This film is the last surviving footage of the renowned Dr. Martin Lings. Ira B. Zinman, the producer and director, interviews Dr. Lings about his lifelong devotion to the works of William Shakespeare. Lings demonstrates that many themes in Shakespeare’s works cannot be correctly understood without reference to the esoteric meaning contained in them, and shows how the true function of art is not merely to educate but to give us a “taste of wisdom, each to his own capacity.”
An interview with Dr. Martin Lings produced and directed by Ira B. Zinman
When Martin Lings saw a Shakespeare play performed for the first time, for several days afterwards he found himself “plunged into an extraordinary state of happiness” such as he had never experienced before. Which play was it that caused him such euphoria? It was Othello—not only a tragedy, but arguably the most heart-rending of all of Shakespeare’s tragedies.
How could such a sad play produce such joy? Dr. Lings, in this interview by Ira Zinman, illuminates his experience—which is surely shared by many who appreciate the works of Shakespeare—by explaining the nature of sacred art, in the context of an account of his own life’s spiritual journey. The resulting film will be appreciated both by admirers of Lings, who will treasure this last footage of Dr. Lings before his death, and anyone who has experienced the sacred in a work of fiction and wondered how it can reside there.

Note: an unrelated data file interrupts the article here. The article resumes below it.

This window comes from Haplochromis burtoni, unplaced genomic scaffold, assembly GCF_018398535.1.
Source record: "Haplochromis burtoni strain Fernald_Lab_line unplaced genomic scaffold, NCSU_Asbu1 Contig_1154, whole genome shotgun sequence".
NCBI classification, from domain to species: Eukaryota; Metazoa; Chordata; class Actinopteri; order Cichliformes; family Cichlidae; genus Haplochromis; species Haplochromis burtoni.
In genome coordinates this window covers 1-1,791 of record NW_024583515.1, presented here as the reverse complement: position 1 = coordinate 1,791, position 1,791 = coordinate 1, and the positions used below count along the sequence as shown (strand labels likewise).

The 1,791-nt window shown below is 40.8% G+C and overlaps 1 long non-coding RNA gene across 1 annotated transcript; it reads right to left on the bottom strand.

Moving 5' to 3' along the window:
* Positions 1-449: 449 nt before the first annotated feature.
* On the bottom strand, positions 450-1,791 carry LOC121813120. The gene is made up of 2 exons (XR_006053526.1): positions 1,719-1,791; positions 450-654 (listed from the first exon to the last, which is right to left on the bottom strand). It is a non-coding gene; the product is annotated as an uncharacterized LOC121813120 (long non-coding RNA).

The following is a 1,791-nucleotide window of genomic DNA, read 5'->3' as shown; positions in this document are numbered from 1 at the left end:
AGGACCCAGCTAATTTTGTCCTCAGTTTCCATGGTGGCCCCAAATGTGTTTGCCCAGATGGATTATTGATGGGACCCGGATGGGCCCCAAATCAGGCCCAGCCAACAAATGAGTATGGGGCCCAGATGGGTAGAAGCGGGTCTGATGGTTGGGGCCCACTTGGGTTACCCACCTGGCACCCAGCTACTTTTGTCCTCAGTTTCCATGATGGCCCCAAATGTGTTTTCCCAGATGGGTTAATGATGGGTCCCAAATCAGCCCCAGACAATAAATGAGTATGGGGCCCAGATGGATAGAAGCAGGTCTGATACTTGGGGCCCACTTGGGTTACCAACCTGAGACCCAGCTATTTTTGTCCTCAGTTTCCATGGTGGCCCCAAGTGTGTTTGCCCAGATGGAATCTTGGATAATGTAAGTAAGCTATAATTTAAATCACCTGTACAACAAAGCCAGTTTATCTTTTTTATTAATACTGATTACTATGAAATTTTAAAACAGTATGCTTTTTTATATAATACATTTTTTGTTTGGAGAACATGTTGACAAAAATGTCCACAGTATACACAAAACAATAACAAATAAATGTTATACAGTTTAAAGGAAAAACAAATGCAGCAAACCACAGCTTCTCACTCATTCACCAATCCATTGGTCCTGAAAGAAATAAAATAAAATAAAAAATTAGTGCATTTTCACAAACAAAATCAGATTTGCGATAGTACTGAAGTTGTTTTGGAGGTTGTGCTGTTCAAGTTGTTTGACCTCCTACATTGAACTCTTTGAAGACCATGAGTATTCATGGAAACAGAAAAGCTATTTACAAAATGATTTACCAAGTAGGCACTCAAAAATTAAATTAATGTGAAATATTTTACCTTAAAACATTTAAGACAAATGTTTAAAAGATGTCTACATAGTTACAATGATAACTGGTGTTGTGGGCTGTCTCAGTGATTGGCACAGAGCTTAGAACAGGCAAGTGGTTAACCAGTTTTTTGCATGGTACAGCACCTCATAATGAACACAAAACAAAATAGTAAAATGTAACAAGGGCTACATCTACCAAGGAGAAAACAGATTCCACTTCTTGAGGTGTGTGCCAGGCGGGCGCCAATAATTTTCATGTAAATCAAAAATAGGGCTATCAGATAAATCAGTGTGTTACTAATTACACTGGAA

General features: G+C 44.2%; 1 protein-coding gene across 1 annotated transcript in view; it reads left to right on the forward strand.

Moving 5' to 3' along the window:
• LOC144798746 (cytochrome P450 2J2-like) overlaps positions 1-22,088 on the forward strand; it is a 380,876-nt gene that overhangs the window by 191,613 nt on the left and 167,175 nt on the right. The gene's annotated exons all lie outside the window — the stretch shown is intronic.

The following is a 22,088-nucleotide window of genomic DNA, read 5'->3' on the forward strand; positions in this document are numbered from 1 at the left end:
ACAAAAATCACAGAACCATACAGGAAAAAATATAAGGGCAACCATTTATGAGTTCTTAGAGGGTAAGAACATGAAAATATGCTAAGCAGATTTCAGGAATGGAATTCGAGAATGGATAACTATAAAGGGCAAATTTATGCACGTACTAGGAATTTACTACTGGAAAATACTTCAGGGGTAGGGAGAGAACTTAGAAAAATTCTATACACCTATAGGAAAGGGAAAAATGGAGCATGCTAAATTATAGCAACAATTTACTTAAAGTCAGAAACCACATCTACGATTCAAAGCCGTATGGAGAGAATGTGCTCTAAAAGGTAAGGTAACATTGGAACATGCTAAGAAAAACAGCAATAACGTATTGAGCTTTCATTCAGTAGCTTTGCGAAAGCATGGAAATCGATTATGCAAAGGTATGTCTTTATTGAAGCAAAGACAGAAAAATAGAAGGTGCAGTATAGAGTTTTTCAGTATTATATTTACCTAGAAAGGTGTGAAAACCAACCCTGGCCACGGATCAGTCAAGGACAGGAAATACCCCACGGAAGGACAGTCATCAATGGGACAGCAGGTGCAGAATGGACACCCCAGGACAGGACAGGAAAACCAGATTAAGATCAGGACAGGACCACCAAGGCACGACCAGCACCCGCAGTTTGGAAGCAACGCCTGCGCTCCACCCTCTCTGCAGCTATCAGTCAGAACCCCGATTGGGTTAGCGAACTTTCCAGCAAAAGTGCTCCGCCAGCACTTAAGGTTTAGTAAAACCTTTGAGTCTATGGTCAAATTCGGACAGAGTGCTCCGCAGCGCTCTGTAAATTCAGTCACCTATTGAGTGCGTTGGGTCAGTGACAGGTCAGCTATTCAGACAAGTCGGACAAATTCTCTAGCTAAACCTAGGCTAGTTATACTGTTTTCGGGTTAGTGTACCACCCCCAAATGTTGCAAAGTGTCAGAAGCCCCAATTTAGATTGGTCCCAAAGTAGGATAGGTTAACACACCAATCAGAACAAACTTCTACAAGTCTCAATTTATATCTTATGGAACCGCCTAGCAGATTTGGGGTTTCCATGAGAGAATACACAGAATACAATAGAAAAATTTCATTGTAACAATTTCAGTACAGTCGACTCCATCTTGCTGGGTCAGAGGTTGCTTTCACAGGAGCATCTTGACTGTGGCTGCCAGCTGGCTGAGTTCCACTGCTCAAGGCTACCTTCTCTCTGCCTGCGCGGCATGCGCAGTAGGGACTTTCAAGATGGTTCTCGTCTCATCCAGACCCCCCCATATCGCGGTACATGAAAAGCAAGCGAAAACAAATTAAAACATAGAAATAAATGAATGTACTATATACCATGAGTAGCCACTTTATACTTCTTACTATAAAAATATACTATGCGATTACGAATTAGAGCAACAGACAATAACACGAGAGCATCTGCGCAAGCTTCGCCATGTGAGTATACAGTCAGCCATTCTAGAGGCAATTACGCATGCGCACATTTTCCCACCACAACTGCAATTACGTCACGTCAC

The function of literature, like that of all art, explains Dr. Lings, is not to preach, but to reveal. A play reveals spiritual wisdom by drawing us into it, “from cold objectivity to the warmth of subjectivity.” The audience is not being offered spiritual laws and principles, but individual characters—and so, in the words of Titus Burckhardt, whom Dr. Lings quotes, by watching the play we are able to “participate naturally, and almost involuntarily, in the world of holiness.”
Dr. Lings is specific. He uses examples from many of Shakespeare’s plays not only to make his case that Shakespeare’s plays are indeed sacred (though non-liturgical) art, but also that they are concerned with the esoteric theme of the purification of the human soul, and the restoration of our primordial state of beatific union with God. If a play is about the soul’s journey toward perfection, which it reaches at the end, and if the play draws us into it—then watching the play becomes a spiritual experience for the audience.
What, then, accounts for this taste of bliss that we find, surprisingly, even in the tragedies of Shakespeare? What is present in this world into which Shakespeare draws his audience? It is, says Dr. Lings, “the harmony of the universe.” We are being drawn through the tapestry—from our usual vision of its reverse side, in which the threads seemed tangled and chaotic, to the front of the tapestry where the harmony of the design, and each thread’s contribution to it, is apparent. We are drawn in, and then drawn through. And hearing the venerable Dr. Lings speak of these things, one realizes that this is a man who has, for a long time now, been dwelling in this harmony.